Canaan Firs are beautiful evergreen trees that are closely related to the Balsam Fir. Their popularity as a cut Christmas tree has grown over the years because it is one of the longest lasting cut trees, remaining fresh from Thanksgiving through New Years! The shape of the Canaan Fir is beautiful, it has strong branches for hanging ornaments, an exceptional fragrance, and excellent needle retention.
The appeal of concolor fir as a Christmas tree is unmistakable. Concolor fir has a stately symmetrical growth habit when young. Needles are typically blue-green and, in some cases, can be a dramatic powder blue. Needles of concolor fir are longer than most other firs commonly grown for Christmas trees, giving trees a coarser texture than most other firs. Branches are still and hold ornaments well. Concolor needles have a pleasant scent that is usually described as citrus- or orange-like. Needle retention is excellent, though it varies by seed source.
The Grand Fir scent really is incredible! It has a powerful citrus-like evergreen aroma and is, by far, the most fragrant Christmas tree. When you are at the Christmas tree lot, pick just a few needles and crush them between your fingers to get a sample of that powerful aroma.
With their dark green color and shiny appearance, Grand Fir is a very beautiful Christmas tree. The needles have a silvery underside with two lines of stomatal bloom that reflect the Christmas tree lights for a beautiful effect. Grand Fir needles are arranged in a flat array on the twigs in a way that gives a very graceful appearance to the tree. While similar to Balsam Fir from the eastern United States, western Grand Fir seed sources from northern Idaho have dramatically improved needle retention and in home performance during the Christmas.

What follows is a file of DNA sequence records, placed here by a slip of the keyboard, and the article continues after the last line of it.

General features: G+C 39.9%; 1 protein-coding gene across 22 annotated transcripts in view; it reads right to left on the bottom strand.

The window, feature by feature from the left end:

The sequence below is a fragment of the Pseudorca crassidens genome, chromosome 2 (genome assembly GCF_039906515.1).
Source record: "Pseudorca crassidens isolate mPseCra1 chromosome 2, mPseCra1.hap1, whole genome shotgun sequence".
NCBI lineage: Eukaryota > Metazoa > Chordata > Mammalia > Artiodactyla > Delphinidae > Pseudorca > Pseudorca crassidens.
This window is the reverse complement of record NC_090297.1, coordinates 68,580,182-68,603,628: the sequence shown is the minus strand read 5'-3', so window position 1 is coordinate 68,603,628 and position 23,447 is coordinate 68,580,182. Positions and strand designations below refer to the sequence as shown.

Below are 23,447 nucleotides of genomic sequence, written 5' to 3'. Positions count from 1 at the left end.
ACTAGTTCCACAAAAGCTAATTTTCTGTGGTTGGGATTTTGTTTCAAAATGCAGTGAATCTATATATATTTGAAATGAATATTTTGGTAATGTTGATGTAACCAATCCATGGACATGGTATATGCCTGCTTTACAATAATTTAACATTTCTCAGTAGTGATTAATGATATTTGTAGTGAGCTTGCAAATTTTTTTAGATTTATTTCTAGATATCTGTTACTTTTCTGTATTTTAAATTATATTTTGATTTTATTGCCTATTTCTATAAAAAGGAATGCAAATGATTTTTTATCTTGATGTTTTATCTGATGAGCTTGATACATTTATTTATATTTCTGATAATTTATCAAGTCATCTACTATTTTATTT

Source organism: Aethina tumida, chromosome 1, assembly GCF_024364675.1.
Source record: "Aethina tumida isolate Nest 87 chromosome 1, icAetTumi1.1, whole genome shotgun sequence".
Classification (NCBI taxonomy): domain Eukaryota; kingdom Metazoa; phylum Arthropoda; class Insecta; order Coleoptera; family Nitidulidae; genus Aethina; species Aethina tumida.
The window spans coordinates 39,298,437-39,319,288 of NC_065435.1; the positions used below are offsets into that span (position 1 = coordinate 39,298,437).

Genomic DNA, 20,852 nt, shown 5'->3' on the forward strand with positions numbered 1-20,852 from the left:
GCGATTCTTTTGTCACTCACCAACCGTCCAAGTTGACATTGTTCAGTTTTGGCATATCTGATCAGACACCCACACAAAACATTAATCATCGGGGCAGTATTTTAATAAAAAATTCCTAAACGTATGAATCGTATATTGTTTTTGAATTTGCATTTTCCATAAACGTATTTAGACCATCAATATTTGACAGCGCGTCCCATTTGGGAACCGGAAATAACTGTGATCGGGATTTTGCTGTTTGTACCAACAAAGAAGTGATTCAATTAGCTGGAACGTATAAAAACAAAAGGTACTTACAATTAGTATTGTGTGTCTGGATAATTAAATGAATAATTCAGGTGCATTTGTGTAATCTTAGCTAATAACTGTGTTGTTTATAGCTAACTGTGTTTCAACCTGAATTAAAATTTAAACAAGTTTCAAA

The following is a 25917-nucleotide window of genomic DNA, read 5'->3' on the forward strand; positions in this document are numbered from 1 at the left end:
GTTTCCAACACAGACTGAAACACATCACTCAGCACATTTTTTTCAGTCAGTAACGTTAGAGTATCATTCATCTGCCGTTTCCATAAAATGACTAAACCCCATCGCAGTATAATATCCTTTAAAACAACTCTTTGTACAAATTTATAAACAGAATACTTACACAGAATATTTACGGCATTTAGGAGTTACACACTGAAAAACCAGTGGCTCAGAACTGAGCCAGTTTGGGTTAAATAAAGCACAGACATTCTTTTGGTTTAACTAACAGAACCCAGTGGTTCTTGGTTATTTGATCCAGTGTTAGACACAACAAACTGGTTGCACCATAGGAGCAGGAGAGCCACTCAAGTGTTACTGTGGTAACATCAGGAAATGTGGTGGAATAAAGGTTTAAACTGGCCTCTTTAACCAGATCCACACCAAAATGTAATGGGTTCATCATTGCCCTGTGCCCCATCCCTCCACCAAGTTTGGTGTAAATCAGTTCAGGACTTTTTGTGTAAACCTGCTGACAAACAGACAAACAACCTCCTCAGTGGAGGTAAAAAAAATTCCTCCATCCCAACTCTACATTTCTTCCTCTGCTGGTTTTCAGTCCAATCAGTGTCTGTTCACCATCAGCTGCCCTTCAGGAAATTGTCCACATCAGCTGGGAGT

When it comes to tree identification, the Fraser fir tree is one of the most recognizable trees in the country. The color of the Fraser is a dark green color, which is why people consider it the ideal choice for a Christmas tree. The best way to describe the shape of the Fraser fir is triangle or pyramid. The Fraser fir has needles like a typical pine tree, but they are short and soft compared to the coarse, sharp needles found on other trees. Another thing about the needles that makes the Fraser fir a good choice for a holiday tree is that the needles on the tree have a shiny, wet appearance, which makes them reflect Christmas lights in a nice way that really adds a shimmer to the tree when the lights are on.
Douglas fir tree, a cone-bearing member of the pine family, is native to western North America. It is favored as a cut Christmas tree in some areas of the country. This pyramid-shaped ornamental tree has winglike branches and a unique, youthful habit in which the upper branches are ascending, while the lower branches descend. It is distinguished from other narrow-leaved evergreens by its scaly, long, pointed terminal buds and curious cones. No other cones of native conifers have persistent scales with conspicuous, protruding, three-pointed, forked bracts. The Douglas fir has flat, blunt needles with two white lines on the underside of the leaf, which are variable in color.
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